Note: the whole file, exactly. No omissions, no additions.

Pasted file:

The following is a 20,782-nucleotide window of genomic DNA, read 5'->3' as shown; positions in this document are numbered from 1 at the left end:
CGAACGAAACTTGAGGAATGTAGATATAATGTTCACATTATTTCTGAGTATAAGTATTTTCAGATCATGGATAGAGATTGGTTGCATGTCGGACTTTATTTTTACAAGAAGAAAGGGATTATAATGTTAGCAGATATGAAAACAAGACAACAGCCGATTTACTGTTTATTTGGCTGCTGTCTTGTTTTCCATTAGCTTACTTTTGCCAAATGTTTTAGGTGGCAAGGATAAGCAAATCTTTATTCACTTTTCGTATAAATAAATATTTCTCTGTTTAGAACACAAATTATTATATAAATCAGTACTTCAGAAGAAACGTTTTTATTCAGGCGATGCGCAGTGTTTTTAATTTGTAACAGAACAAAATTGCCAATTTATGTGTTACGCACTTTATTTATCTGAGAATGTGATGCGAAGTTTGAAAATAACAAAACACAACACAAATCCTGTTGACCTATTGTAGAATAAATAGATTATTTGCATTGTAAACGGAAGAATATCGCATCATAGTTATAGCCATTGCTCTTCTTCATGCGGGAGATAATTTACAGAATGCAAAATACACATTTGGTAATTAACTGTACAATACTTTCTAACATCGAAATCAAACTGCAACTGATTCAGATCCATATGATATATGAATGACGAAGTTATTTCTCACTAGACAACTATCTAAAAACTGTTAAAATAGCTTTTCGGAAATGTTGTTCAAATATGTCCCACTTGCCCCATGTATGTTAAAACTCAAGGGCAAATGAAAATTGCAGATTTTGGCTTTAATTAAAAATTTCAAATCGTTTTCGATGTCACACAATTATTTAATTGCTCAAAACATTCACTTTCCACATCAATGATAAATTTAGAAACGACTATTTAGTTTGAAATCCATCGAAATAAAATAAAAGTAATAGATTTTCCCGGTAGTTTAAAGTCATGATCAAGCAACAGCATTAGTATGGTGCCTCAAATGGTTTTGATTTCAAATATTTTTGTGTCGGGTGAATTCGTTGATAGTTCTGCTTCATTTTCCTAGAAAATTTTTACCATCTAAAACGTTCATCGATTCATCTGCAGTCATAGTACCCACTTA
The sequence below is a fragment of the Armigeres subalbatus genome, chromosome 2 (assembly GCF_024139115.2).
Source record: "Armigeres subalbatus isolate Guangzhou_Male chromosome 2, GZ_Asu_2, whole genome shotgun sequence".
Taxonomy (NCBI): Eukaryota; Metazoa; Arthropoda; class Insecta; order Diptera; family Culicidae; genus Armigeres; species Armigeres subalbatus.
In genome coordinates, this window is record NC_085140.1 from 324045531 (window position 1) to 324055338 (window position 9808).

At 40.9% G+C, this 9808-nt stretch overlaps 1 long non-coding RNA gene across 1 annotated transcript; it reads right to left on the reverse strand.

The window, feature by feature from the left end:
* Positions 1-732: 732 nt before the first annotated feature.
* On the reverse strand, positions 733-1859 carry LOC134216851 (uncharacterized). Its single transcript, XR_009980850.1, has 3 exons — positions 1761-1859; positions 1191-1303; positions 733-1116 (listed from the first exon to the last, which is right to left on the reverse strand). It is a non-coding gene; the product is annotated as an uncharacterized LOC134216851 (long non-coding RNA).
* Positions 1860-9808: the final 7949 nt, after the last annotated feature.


The following is a 20,782-nucleotide window of genomic DNA, read 5'->3' as shown; positions in this document are numbered from 1 at the left end:
CGAACGAAACTTGAGGAATGTAGATATAATGTTCACATTATTTCTGAGTATAAGTATTTTCAGATCATGGATAGAGATTGGTTGCATGTCGGACTTTATTTTTACAAGAAGAAAGGGATTATAATGTTAGCAGATATGAAAACAAGACAACAGCCGATTTACTGTTTATTTGGCTGCTGTCTTGTTTTCCATTAGCTTACTTTTGCCAAATGTTTTAGGTGGCAAGGATAAGCAAATCTTTATTCACTTTTCGTATAAATAAATATTTCTCTGTTTAGAACACAAATTATTATATAAATCAGTACTTCAGAAGAAACGTTTTTATTCAGGCGATGCGCAGTGTTTTTAATTTGTAACAGAACAAAATTGCCAATTTATGTGTTACGCACTTTATTTATCTGAGAATGTGATGCGAAGTTTGAAAATAACAAAACACAACACAAATCCTGTTGACCTATTGTAGAATAAATAGATTATTTGCATTGTAAACGGAAGAATATCGCATCATAGTTATAGCCATTGCTCTTCTTCATGCGGGAGATAATTTACAGAATGCAAAATACACATTTGGTAATTAACTGTACAATACTTTCTAACATCGAAATCAAACTGCAACTGATTCAGATCCATATGATATATGAATGACGAAGTTATTTCTCACTAGACAACTATCTAAAAACTGTTAAAATAGCTTTTCGGAAATGTTGTTCAAATATGTCCCACTTGCCCCATGTATGTTAAAACTCAAGGGCAAATGAAAATTGCAGATTTTGGCTTTAATTAAAAATTTCAAATCGTTTTCGATGTCACACAATTATTTAATTGCTCAAAACATTCACTTTCCACATCAATGATAAATTTAGAAACGACTATTTAGTTTGAAATCCATCGAAATAAAATAAAAGTAATAGATTTTCCCGGTAGTTTAAAGTCATGATCAAGCAACAGCATTAGTATGGTGCCTCAAATGGTTTTGATTTCAAATATTTTTGTGTCGGGTGAATTCGTTGATAGTTCTGCTTCATTTTCCTAGAAAATTTTTACCATCTAAAACGTTCATCGATTCATCTGCAGTCATAGTACCCACTTA
The sequence below is a fragment of the Armigeres subalbatus genome, chromosome 2 (assembly GCF_024139115.2).
Source record: "Armigeres subalbatus isolate Guangzhou_Male chromosome 2, GZ_Asu_2, whole genome shotgun sequence".
Taxonomy (NCBI): Eukaryota; Metazoa; Arthropoda; class Insecta; order Diptera; family Culicidae; genus Armigeres; species Armigeres subalbatus.
In genome coordinates, this window is record NC_085140.1 from 324045531 (window position 1) to 324055338 (window position 9808).

At 40.9% G+C, this 9808-nt stretch overlaps 1 long non-coding RNA gene across 1 annotated transcript; it reads right to left on the reverse strand.

The window, feature by feature from the left end:
* Positions 1-732: 732 nt before the first annotated feature.
* On the reverse strand, positions 733-1859 carry LOC134216851 (uncharacterized). Its single transcript, XR_009980850.1, has 3 exons — positions 1761-1859; positions 1191-1303; positions 733-1116 (listed from the first exon to the last, which is right to left on the reverse strand). It is a non-coding gene; the product is annotated as an uncharacterized LOC134216851 (long non-coding RNA).
* Positions 1860-9808: the final 7949 nt, after the last annotated feature.